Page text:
HAPPY BIRTHDAY EXPLORER!!!!

And Happy 50th, America's space program!

Ken Havekotte
Member

Posts: 2560
From: Merritt Island, Florida, Brevard
Registered: Mar 2001

posted 02-01-2008 08:38 PM     Click Here to See the Profile for Ken Havekotte   Click Here to Email Ken Havekotte     Edit/Delete Message   Reply w/Quote
The Cape Air Force Station, including launch complex 26A, "was officially declared a historic aerospace site by the AIAA on Jan. 31, 2008. There was an official ceremony held at the launch site of Explorer 1 with about 100 people in attendance.

Speakers for the noon ceremony were Jim Banke, secretary of the USAF Space & Missile Museum Foundation, B/Gen. Susan Helms, a former shuttle astronaut, now commander of the 45th Space Wing at Patrick AFB, and M/Gen. Robert Dickman, Ret., executive director of the AIAA. The invitation-only ceremony included original launch team members of Missile #29/Explorer 1 from the ABMA, JPL, and a few other participating agencies and companies.

There was an unveiling of a special plaque that would later be placed near the complex blockhouse. It was an exciting day, perfect weather for the all-around open house on the pad grounds, with lunch served after the ceremony.

I was able to meet for the first time with members of the original Army team that put America into orbit on this special golden anniversary day, along with others that I have not seen in quite a while.

Earlier, in the morning, the pioneers were treated to a special tour of the Cape that ended with a banquet dinner in their honor that evening.

Joe Frasketi
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Posts: 191
From: Florida USA
Registered: Aug 2003

posted 02-06-2008 09:26 PM     Click Here to See the Profile for Joe Frasketi   Click Here to Email Joe Frasketi     Edit/Delete Message   Reply w/Quote
Probably the majority of cS members weren't around in January 1958.

I not only remember it but I was fortunate to have participated in tracking it. I was stationed at one of the Atlantic Missile Range stations called Grand Turk (the island which later became famous with the splashdown of John Glenn in nearby waters, but thats another story). I was working in telemetry manning the bank of radio receivers. Details about tracking preparations for the launch escapes me due to failing memory (and no notes), but after the disappointing failure of the Vanguard satellite in Dec of 1957, our tracking group was elated to say the least when Explorer 1 got off the ground and we tracked it into orbit.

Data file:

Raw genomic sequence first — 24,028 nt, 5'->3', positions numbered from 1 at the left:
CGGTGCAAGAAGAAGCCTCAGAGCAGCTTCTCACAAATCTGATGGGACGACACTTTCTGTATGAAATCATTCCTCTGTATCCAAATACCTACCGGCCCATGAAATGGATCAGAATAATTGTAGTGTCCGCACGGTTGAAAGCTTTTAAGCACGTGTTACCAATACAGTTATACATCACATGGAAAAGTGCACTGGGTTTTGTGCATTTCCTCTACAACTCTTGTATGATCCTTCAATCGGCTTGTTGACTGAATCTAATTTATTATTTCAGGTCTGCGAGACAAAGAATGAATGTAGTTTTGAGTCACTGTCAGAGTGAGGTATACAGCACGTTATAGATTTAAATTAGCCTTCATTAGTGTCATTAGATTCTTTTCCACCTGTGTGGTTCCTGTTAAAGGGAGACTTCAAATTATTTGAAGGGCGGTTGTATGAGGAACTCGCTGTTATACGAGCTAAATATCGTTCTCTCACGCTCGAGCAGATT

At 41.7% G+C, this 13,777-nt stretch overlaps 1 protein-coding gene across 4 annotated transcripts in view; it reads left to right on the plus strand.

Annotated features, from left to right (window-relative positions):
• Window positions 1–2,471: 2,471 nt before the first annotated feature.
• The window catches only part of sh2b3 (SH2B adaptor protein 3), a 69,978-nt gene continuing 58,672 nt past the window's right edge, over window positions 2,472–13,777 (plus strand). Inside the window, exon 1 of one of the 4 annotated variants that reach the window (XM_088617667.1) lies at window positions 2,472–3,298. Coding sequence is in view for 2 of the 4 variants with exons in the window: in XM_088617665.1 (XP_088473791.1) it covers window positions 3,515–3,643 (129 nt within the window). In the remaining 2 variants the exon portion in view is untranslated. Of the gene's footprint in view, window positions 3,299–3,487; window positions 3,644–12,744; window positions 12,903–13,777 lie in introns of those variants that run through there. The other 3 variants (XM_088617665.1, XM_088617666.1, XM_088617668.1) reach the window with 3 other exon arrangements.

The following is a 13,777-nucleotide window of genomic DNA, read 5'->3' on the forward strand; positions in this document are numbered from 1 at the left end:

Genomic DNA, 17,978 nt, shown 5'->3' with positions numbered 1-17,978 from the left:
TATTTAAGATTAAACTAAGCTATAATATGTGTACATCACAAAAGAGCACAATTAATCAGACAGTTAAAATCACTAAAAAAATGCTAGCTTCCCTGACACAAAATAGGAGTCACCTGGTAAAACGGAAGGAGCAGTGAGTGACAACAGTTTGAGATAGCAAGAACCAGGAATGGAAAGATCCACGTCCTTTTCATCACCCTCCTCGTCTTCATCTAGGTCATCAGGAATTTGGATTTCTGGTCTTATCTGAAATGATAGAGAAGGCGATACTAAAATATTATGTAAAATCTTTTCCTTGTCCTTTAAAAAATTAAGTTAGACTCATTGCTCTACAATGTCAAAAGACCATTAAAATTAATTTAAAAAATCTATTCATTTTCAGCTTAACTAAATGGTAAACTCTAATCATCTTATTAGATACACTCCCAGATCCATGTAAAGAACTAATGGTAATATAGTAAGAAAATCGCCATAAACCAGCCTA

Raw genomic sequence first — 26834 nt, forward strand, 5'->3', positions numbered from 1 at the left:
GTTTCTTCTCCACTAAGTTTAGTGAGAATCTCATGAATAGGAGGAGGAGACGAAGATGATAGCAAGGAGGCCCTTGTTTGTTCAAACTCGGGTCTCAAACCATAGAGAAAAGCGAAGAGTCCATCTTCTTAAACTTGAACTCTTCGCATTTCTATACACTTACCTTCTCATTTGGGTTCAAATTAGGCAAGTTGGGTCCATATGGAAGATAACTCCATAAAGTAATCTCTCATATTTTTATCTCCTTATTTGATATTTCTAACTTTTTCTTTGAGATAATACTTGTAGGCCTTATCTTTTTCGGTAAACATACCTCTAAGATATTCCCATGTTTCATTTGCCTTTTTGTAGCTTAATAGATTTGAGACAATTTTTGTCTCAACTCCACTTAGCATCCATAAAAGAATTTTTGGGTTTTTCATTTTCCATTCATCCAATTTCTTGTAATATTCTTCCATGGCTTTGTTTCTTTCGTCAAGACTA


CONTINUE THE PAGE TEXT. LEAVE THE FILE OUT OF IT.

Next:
Robert Pearlman
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From: Houston, TX
Registered: Nov 1999

posted 02-07-2008 04:53 AM     Click Here to See the Profile for Robert Pearlman   Click Here to Email Robert Pearlman     Edit/Delete Message   Reply w/Quote
U.S. House of Representatives Committee on Science and Technology release
Resolution Commemorating 50th Anniversary of Explorer I Among Three S&T Bills Passed by House

A bipartisan House resolution marking the 50th anniversary of the launch of the United States' Explorer I satellite - the world's first scientific spacecraft - passed the House of Representatives today along with two other Committee on Science and Technology resolutions.

On January 31, 1958, the U.S. successfully launched Explorer 1, the first satellite into space. That day marked the beginning of the U.S. space program. Fifty years later, leaders of the U.S. House Committee on Science and Technology joined to remember the landmark day and celebrate the remarkable advances the U.S. space program has yielded in the five decades since the launch of Explorer 1.

That effort, via H. Con. Res. 287, was shepherded by Subcommittee on Space and Aeronautics Chairman Mark Udall (D-CO). Udall was joined by Chairman Bart Gordon (D-TN), Ranking Member Ralph Hall (R-TX), Subcommittee on Space and Aeronautics Ranking Member Tom Feeney (R-FL) and Subcommittee on Energy and Environment Chairman Nick Lampson (D-TX) in cosponsoring the commemorative resolution.

"As we pause to recognize the American space program and all that has been accomplished over the past five decades since Explorer I, we cannot help but acknowledge the countless ways it has benefited our nation. A healthy and active space program breeds innovation and strengthens the scientific, technological, and engineering foundation that is crucial to our economic growth and global competitiveness," said Rep. Udall. "We must make a commitment to continue to invest in our space program so that we can look forward to another fifty years of U.S. achievements in space exploration and continued leadership in science and technology."